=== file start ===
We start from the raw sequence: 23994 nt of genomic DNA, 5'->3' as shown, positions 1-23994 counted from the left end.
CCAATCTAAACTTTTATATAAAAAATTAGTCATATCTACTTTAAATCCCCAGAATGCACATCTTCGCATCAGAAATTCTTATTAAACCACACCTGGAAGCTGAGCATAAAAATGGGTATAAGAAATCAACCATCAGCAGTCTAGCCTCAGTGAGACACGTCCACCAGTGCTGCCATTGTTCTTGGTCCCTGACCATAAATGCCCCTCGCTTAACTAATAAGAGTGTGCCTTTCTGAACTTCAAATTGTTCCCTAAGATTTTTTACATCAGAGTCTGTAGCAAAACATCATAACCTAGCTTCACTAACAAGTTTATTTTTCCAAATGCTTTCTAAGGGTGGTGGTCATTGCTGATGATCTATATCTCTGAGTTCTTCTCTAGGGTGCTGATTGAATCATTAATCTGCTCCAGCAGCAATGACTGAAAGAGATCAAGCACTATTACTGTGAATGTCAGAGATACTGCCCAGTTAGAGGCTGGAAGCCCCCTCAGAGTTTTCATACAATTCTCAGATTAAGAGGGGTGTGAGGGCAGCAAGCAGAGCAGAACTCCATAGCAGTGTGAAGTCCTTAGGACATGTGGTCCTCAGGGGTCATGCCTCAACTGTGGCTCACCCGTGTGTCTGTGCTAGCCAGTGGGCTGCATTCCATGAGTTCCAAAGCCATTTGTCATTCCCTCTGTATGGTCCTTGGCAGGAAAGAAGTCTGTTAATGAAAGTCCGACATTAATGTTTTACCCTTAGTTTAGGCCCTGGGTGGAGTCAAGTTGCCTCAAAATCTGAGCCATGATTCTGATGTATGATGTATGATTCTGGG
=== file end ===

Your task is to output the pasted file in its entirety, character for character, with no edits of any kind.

We start from the raw sequence: 23994 nt of genomic DNA, 5'->3' as shown, positions 1-23994 counted from the left end.
CCAATCTAAACTTTTATATAAAAAATTAGTCATATCTACTTTAAATCCCCAGAATGCACATCTTCGCATCAGAAATTCTTATTAAACCACACCTGGAAGCTGAGCATAAAAATGGGTATAAGAAATCAACCATCAGCAGTCTAGCCTCAGTGAGACACGTCCACCAGTGCTGCCATTGTTCTTGGTCCCTGACCATAAATGCCCCTCGCTTAACTAATAAGAGTGTGCCTTTCTGAACTTCAAATTGTTCCCTAAGATTTTTTACATCAGAGTCTGTAGCAAAACATCATAACCTAGCTTCACTAACAAGTTTATTTTTCCAAATGCTTTCTAAGGGTGGTGGTCATTGCTGATGATCTATATCTCTGAGTTCTTCTCTAGGGTGCTGATTGAATCATTAATCTGCTCCAGCAGCAATGACTGAAAGAGATCAAGCACTATTACTGTGAATGTCAGAGATACTGCCCAGTTAGAGGCTGGAAGCCCCCTCAGAGTTTTCATACAATTCTCAGATTAAGAGGGGTGTGAGGGCAGCAAGCAGAGCAGAACTCCATAGCAGTGTGAAGTCCTTAGGACATGTGGTCCTCAGGGGTCATGCCTCAACTGTGGCTCACCCGTGTGTCTGTGCTAGCCAGTGGGCTGCATTCCATGAGTTCCAAAGCCATTTGTCATTCCCTCTGTATGGTCCTTGGCAGGAAAGAAGTCTGTTAATGAAAGTCCGACATTAATGTTTTACCCTTAGTTTAGGCCCTGGGTGGAGTCAAGTTGCCTCAAAATCTGAGCCATGATTCTGATGTATGATGTATGATTCTGGG